How Did DVDs Steal The Spotlight From VHS?

Posted by Chloe Christine Allerton on

In the late 90s and early 2000s, an upgrade hit the streets and kicked VHS to the curb. It was shinier, newer and more compact; it was the DVD, also known as the digital versatile disc. 

For an almighty 20 years, VHS tapes were the most beloved form of entertainment. They recorded home movies and family footage and came pre-recorded with all the latest Hollywood releases. How is it that such a popular and admired format became so outmoded? 

When did the DVD take over occur? 

DVDs were created and developed in 1995, yet they were not the first version in the 1960s optical recording technology was utilised, known as LaserDisc. LaserDisc was closely followed by CDs in the 80s and then compact discs in the 90s. These new forms of entertainment were supported by several companies such as Toshiba, Time Warner, Hitachi, Mitsubishi Electric, Phillips and Sony.  

In August 1995, a format war broke out between VHS and Betamax, an ad-hoc group known as the Technical Working Group. It was formed from five computer companies IBM, Apple, Compaq, Hewlett-Packard and Microsoft. They were unable to conclude upon a single assembled standard. The TWG threatened to exclude both compact discs and SD unless a decision was made. Phillips and sony permanently ended the format war when they decided to incorporate technologies from all, resulting in the standardised DVD. 

DVDs were exalted for their higher video and sound quality, exceptional lifespan and interactive capabilities; naturally, home entertainment distributors embraced the change expeditiously. DVD players exceedingly dropped in price, making them more accessible than ever before. In the blink of an eye, DVDs were number one, and the rental model was replaced for the purchasing model, all in the same stretch.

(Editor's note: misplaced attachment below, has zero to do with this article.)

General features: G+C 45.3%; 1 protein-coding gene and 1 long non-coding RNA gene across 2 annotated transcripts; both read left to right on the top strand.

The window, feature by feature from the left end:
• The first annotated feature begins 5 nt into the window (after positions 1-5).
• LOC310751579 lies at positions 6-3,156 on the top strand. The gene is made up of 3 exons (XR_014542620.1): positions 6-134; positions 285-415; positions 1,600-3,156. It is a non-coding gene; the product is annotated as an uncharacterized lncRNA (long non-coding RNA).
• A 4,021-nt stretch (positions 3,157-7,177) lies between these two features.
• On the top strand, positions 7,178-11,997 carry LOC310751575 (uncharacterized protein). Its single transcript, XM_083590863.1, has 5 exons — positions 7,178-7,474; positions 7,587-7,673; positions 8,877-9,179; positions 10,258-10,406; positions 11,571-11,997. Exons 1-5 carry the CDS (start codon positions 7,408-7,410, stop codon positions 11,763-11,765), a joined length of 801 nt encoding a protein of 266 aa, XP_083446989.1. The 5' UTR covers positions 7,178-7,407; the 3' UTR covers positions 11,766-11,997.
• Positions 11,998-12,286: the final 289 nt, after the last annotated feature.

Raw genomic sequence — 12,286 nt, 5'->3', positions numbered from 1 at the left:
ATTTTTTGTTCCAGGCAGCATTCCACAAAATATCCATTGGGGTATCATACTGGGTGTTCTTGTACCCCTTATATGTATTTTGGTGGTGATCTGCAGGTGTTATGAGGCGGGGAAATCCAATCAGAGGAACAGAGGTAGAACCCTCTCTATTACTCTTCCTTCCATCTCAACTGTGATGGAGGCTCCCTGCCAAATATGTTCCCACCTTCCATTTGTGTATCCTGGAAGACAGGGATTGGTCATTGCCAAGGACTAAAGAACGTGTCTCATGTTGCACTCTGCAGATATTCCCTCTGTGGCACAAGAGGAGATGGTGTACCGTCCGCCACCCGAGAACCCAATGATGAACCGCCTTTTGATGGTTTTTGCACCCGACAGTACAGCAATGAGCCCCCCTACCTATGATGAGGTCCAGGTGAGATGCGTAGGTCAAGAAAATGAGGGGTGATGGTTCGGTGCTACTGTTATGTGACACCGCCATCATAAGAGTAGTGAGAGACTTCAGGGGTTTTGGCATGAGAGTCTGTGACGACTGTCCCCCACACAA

Following the release of DVDs, two of the leading video game consoles pledged to create a gaming console with DVDs as the source medium. Playstation and Xbox both grasped the opportunity and quickly distributed their consoles with DVDs as their source medium for games and other software. 

In the mid-2000s, many retail chains declared they would cease to sell VHS equipment, the last known company to manufacture VHS apparatus was Funai, Japan. Sadly, they discontinued production in 2016 due to falling sales and a shortage of components. 

Why are DVDs more popular than VHS tapes?

There are a variety of advantages to DVDs that saw them rise to fame over VHS: 

  • Better picture and sound quality
  • Abilities to skip and restart a film 
  • Interactive Menu’s 
  • Additional footage (outtake and directors commentary) 
  • It can be played on various devices 
  • Longevity 
  • Slim and compact 

DVDs were simply superior to VHS in every way. The only known positive to VHS tapes over DVDs was their ability to skip through advertisements; for instance, film trailers, some DVD releases do not allow this. Yet, despite this, when compared to the many other advantages that DVDs hold over VHS, there really is no competition. 

Today, DVDs face competition from the likes of Blu-ray technology; however, this format is not as straightforward. Blu-ray discs are costly, and most consumers are satisfied with what they have, so what’s the purpose of switching? 


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